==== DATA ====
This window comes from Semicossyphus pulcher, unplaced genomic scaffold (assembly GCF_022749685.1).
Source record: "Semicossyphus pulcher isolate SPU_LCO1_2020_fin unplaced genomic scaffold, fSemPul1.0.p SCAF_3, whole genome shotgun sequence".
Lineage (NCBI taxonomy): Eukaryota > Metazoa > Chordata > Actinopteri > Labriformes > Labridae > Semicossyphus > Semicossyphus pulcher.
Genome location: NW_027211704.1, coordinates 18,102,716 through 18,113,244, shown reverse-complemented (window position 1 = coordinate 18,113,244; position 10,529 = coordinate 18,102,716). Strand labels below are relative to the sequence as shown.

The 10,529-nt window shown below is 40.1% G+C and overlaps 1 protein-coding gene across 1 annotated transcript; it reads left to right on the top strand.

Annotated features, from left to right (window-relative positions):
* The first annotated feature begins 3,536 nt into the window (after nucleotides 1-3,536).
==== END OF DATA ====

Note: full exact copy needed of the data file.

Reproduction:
This window comes from Semicossyphus pulcher, unplaced genomic scaffold (assembly GCF_022749685.1).
Source record: "Semicossyphus pulcher isolate SPU_LCO1_2020_fin unplaced genomic scaffold, fSemPul1.0.p SCAF_3, whole genome shotgun sequence".
Lineage (NCBI taxonomy): Eukaryota > Metazoa > Chordata > Actinopteri > Labriformes > Labridae > Semicossyphus > Semicossyphus pulcher.
Genome location: NW_027211704.1, coordinates 18,102,716 through 18,113,244, shown reverse-complemented (window position 1 = coordinate 18,113,244; position 10,529 = coordinate 18,102,716). Strand labels below are relative to the sequence as shown.

The 10,529-nt window shown below is 40.1% G+C and overlaps 1 protein-coding gene across 1 annotated transcript; it reads left to right on the top strand.

Annotated features, from left to right (window-relative positions):
* The first annotated feature begins 3,536 nt into the window (after nucleotides 1-3,536).